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June 23, 2014 3:30:52 PM

PCPartPicker part list: http://ca.pcpartpicker.com/p/dFxK23
Price breakdown by merchant: http://ca.pcpartpicker.com/p/dFxK23/by_merchant/

CPU: Intel Core i5-4460 3.2GHz Quad-Core Processor ($197.58 @ DirectCanada)
Motherboard: ASRock Z97 PRO3 ATX LGA1150 Motherboard ($92.50 @ Vuugo)
Memory: G.Skill Ripjaws X Series 8GB (2 x 4GB) DDR3-1866 Memory ($82.69 @ DirectCanada)
Storage: Western Digital Caviar Blue 1TB 3.5" 7200RPM Internal Hard Drive ($59.97 @ DirectCanada)
Video Card: EVGA GeForce GTX 760 4GB Superclocked ACX Video Card ($329.99 @ NCIX)
Case: Rosewill Line Glow ATX Mid Tower Case ($69.98 @ Newegg Canada)
Power Supply: EVGA SuperNOVA 750W 80+ Gold Certified Fully-Modular ATX Power Supply ($129.98 @ Newegg Canada)
Optical Drive: Samsung SH-224DB/BEBE DVD/CD Writer ($17.82 @ DirectCanada)
Operating System: Microsoft Windows 8.1 (OEM) (64-bit) ($105.84 @ DirectCanada)
Total: $1086.35
Prices include shipping, taxes, and discounts when available


First off, I actually used the pcpartpicker Canada site to give you an appropriate pricing and item list for your location.
There are a few things to consider with this potential build...
The power supply allows for future upgrades and will power the system well enough. Since you are not sure about future overclocking, I saved some money by going with a non-overclockable CPU. The system will play games decently...and we could have upped the performance a bit by going with a GTX 770 and 16 GB of RAM...but to keep the price lower I opted for this setup. I left out a CPU cooler since the stock cooler should perform decently.



Also, I did not know what size monitor and such, so I did not include that. Nor did I know if you preferred a mechanical keyboard (more expensive) vs a normal one. You could probably pick out the mouse and keyboard better since you will know what you prefer.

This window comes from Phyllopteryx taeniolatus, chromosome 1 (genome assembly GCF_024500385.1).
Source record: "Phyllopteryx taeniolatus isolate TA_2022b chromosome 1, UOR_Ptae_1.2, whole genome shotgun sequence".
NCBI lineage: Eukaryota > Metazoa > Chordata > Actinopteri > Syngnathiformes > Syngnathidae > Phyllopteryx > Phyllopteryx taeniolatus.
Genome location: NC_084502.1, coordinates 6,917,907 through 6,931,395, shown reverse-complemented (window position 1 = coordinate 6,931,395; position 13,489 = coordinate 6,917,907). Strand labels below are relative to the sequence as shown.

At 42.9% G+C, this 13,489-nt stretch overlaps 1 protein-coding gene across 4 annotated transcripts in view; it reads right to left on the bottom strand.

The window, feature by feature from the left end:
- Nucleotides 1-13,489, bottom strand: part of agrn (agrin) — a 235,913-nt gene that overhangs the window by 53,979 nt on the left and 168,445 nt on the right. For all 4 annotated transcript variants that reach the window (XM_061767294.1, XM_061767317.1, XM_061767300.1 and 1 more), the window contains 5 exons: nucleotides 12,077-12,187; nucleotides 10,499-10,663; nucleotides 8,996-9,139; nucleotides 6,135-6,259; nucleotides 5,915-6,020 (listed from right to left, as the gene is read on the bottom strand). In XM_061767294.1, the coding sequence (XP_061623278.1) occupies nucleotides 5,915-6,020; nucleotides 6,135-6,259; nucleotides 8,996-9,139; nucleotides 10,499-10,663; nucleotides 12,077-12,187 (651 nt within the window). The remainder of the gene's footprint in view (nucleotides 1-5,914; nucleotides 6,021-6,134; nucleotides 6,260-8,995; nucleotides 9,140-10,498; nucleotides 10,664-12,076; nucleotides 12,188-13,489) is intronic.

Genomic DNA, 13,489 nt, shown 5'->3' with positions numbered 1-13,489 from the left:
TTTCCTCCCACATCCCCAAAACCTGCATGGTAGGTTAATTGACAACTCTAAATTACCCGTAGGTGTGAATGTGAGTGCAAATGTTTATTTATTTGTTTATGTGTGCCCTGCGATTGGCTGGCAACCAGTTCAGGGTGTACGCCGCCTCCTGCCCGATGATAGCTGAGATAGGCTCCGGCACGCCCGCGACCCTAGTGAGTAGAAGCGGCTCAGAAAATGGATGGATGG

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June 23, 2014 5:20:30 PM

NBSN said:
PCPartPicker part list: http://ca.pcpartpicker.com/p/dFxK23
Price breakdown by merchant: http://ca.pcpartpicker.com/p/dFxK23/by_merchant/

CPU: Intel Core i5-4460 3.2GHz Quad-Core Processor ($197.58 @ DirectCanada)
Motherboard: ASRock Z97 PRO3 ATX LGA1150 Motherboard ($92.50 @ Vuugo)
Memory: G.Skill Ripjaws X Series 8GB (2 x 4GB) DDR3-1866 Memory ($82.69 @ DirectCanada)
Storage: Western Digital Caviar Blue 1TB 3.5" 7200RPM Internal Hard Drive ($59.97 @ DirectCanada)
Video Card: EVGA GeForce GTX 760 4GB Superclocked ACX Video Card ($329.99 @ NCIX)
Case: Rosewill Line Glow ATX Mid Tower Case ($69.98 @ Newegg Canada)
Power Supply: EVGA SuperNOVA 750W 80+ Gold Certified Fully-Modular ATX Power Supply ($129.98 @ Newegg Canada)
Optical Drive: Samsung SH-224DB/BEBE DVD/CD Writer ($17.82 @ DirectCanada)
Operating System: Microsoft Windows 8.1 (OEM) (64-bit) ($105.84 @ DirectCanada)
Total: $1086.35
Prices include shipping, taxes, and discounts when available


First off, I actually used the pcpartpicker Canada site to give you an appropriate pricing and item list for your location.
There are a few things to consider with this potential build...